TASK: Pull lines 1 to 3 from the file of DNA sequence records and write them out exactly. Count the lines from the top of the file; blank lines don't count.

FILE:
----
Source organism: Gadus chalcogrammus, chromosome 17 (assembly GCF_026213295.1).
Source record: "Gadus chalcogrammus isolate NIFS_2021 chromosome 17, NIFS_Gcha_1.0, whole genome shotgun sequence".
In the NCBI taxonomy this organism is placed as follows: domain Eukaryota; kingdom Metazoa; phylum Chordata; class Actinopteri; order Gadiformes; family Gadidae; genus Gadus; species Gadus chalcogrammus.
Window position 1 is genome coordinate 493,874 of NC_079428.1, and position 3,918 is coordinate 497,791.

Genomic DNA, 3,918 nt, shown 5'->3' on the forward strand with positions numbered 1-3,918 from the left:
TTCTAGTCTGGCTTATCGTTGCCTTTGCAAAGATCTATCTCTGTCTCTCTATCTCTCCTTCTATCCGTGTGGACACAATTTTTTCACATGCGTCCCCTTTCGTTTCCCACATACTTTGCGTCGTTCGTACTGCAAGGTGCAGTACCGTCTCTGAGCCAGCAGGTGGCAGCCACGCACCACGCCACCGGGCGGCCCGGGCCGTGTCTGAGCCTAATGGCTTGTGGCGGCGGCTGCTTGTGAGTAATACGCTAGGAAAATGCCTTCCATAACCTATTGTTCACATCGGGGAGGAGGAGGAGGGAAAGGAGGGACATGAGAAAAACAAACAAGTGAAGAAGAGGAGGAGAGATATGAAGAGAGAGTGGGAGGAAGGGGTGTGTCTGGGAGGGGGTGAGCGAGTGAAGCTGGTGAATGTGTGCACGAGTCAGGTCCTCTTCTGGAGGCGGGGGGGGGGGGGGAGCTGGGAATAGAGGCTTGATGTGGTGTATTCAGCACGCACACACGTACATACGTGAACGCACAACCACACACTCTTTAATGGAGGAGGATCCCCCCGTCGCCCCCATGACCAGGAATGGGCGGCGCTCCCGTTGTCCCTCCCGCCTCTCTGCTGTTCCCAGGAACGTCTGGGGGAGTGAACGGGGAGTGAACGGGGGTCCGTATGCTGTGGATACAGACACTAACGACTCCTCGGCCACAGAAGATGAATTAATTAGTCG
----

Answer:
Source organism: Gadus chalcogrammus, chromosome 17 (assembly GCF_026213295.1).
Source record: "Gadus chalcogrammus isolate NIFS_2021 chromosome 17, NIFS_Gcha_1.0, whole genome shotgun sequence".
In the NCBI taxonomy this organism is placed as follows: domain Eukaryota; kingdom Metazoa; phylum Chordata; class Actinopteri; order Gadiformes; family Gadidae; genus Gadus; species Gadus chalcogrammus.